How much do you actually pay? Through pre-calculated fees? But then we need a reference machine and a reference implementation to determine how much each request costs, kind of like weights in the runtime but insanely more complicated. Through auctions? But then how do you prevent a full node from charging 50€ just to connect? How do you make sure that the light clients are aware of the almost-empty full node that charges only 0.0001€? How do you prevent full nodes from acting badly against each other so that they eliminate the full nodes that propose a lower price? Do you make the light clients automatically make the payment? If yes, the user might have a nasty bill at the end of the month. If no, you have a bad UI.

How do you prevent full nodes from simply being dummies that actually redirect the request to a different full node (that is not theirs), so that their operational cost is almost 0?
How do you prevent full nodes from doing the bare minimum (e.g. limiting the bandwidth as much as possible) just to get the payments, even though the light clients will suffer from this?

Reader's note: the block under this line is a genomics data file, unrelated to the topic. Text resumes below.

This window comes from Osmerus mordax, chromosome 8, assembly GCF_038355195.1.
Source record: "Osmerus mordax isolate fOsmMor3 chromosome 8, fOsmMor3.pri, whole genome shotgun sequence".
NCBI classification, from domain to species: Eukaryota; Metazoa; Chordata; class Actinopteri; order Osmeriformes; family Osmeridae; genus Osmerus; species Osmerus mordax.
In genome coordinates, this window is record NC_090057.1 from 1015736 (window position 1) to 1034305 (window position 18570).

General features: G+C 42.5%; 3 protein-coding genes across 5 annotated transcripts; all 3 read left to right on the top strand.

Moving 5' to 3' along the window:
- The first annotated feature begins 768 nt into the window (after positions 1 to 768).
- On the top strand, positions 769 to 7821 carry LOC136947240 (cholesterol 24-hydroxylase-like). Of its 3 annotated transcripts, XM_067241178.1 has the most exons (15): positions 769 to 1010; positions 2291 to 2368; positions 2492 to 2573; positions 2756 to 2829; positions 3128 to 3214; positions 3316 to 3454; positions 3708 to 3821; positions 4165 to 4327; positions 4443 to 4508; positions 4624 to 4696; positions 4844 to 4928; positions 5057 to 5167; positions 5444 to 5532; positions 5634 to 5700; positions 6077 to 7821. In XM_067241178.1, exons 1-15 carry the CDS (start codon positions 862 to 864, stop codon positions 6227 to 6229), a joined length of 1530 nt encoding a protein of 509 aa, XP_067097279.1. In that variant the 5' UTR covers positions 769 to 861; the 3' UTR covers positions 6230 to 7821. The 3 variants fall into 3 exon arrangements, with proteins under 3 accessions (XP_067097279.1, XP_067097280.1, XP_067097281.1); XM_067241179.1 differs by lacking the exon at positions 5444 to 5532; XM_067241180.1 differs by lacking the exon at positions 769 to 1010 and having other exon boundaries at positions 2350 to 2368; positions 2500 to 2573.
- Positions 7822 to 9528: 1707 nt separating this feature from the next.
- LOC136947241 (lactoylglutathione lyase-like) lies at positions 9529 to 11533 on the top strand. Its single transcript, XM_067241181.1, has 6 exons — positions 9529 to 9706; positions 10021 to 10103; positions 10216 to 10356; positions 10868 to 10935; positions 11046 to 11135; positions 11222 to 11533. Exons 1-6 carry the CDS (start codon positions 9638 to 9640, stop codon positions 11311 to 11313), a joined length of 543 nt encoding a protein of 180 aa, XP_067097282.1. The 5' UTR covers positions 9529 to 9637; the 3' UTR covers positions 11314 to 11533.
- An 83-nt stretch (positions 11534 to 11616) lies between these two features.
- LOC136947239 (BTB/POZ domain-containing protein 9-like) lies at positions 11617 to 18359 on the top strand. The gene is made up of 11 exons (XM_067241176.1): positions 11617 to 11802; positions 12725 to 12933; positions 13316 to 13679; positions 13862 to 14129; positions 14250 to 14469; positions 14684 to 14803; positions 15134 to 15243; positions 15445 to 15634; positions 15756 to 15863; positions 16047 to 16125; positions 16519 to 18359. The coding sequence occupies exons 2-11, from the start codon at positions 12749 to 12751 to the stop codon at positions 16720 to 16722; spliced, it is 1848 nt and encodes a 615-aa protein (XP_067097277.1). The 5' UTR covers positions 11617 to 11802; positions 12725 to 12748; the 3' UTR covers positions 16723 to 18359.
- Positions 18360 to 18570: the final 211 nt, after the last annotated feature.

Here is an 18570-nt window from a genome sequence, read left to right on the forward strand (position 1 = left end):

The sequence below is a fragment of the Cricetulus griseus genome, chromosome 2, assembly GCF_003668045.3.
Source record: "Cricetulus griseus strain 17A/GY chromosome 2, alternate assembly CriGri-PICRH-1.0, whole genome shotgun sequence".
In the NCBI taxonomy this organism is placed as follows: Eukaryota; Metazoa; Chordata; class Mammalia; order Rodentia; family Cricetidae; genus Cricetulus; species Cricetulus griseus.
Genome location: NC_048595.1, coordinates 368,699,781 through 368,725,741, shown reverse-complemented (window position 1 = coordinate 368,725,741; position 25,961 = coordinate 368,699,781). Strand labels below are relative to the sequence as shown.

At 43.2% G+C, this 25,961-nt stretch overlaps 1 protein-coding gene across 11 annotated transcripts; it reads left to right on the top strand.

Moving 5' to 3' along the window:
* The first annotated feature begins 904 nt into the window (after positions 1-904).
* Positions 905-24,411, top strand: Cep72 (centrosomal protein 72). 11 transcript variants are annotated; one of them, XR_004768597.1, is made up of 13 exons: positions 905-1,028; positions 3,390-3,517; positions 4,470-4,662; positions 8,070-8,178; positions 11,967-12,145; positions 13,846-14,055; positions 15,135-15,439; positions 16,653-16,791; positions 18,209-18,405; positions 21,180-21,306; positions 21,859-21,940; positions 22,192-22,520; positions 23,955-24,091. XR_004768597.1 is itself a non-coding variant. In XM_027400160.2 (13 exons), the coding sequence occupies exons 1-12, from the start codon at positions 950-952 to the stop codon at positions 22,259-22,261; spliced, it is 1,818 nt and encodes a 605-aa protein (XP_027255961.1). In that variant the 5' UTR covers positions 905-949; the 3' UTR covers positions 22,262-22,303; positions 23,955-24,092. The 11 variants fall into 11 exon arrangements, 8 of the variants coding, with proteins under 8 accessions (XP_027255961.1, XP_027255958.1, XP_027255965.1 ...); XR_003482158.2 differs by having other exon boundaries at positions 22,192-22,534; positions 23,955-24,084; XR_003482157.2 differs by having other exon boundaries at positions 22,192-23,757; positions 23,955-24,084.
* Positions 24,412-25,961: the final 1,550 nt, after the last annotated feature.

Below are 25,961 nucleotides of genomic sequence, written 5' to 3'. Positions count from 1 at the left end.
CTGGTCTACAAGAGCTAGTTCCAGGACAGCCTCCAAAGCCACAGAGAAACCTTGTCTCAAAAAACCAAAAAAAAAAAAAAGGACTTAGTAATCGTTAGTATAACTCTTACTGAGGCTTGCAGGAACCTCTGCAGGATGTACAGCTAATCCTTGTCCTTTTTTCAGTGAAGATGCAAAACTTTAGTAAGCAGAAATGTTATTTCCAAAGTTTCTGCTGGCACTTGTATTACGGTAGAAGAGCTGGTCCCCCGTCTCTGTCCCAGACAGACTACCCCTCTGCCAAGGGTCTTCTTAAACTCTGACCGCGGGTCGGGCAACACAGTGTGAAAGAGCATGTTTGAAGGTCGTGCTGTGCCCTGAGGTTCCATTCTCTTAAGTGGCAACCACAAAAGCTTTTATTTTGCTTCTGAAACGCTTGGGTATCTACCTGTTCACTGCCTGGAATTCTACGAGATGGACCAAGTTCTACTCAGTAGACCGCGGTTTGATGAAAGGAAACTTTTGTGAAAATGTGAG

How do you prevent an attacker from charging less money than everyone else just so that every light clients connects to it, and then eclipse attack them?

Also, how do you manage the request key? Will I need to plug my hardware wallet just to access a UI?
How do you prevent the full nodes from tracking users through their request key, just like cookies on the web?

I’m stopping here, but you get the idea. “Just” incentivizing full nodes is way too naive.

It makes more sense that the fees are pre-calculated and fixed.

This is out of scope for the protocol.

Nodes acumulate signed requests and use them to collect payments on-chain where they’ve been escrowed.

Basti’s suggestion of node behaviour checking via off-chain workers can mitigate all of this.

The request key doesn’t control funds, it’s only for signing requests, so it can be stored in a hot wallet. No hardware wallet needed.

Not going with an auction model solves this, also i should clarify that this protocol is for state data, no light client should have to pay to access consensus data.

Sirs, I get that this is a very complicated problem, but it makes sense to put our heads together and try to solve it before it becomes a pressing issue.